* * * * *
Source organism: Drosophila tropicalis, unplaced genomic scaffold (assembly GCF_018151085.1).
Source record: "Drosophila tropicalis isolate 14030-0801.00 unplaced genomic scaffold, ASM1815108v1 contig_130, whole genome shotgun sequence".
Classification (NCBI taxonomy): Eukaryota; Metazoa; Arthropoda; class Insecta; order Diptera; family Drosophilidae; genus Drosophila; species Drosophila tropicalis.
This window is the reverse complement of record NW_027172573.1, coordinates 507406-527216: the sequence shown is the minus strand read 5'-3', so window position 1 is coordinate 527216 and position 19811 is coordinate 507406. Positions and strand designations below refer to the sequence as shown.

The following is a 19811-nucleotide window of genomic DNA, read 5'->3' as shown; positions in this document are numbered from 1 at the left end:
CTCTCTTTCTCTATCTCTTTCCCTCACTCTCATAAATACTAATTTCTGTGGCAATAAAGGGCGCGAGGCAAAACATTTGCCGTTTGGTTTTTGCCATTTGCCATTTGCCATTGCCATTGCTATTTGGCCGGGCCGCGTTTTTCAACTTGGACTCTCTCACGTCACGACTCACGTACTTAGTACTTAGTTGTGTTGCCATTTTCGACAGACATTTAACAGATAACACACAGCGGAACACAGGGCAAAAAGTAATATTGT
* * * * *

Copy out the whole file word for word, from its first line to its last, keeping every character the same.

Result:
Source organism: Drosophila tropicalis, unplaced genomic scaffold (assembly GCF_018151085.1).
Source record: "Drosophila tropicalis isolate 14030-0801.00 unplaced genomic scaffold, ASM1815108v1 contig_130, whole genome shotgun sequence".
Classification (NCBI taxonomy): Eukaryota; Metazoa; Arthropoda; class Insecta; order Diptera; family Drosophilidae; genus Drosophila; species Drosophila tropicalis.
This window is the reverse complement of record NW_027172573.1, coordinates 507406-527216: the sequence shown is the minus strand read 5'-3', so window position 1 is coordinate 527216 and position 19811 is coordinate 507406. Positions and strand designations below refer to the sequence as shown.

The following is a 19811-nucleotide window of genomic DNA, read 5'->3' as shown; positions in this document are numbered from 1 at the left end:
CTCTCTTTCTCTATCTCTTTCCCTCACTCTCATAAATACTAATTTCTGTGGCAATAAAGGGCGCGAGGCAAAACATTTGCCGTTTGGTTTTTGCCATTTGCCATTTGCCATTGCCATTGCTATTTGGCCGGGCCGCGTTTTTCAACTTGGACTCTCTCACGTCACGACTCACGTACTTAGTACTTAGTTGTGTTGCCATTTTCGACAGACATTTAACAGATAACACACAGCGGAACACAGGGCAAAAAGTAATATTGT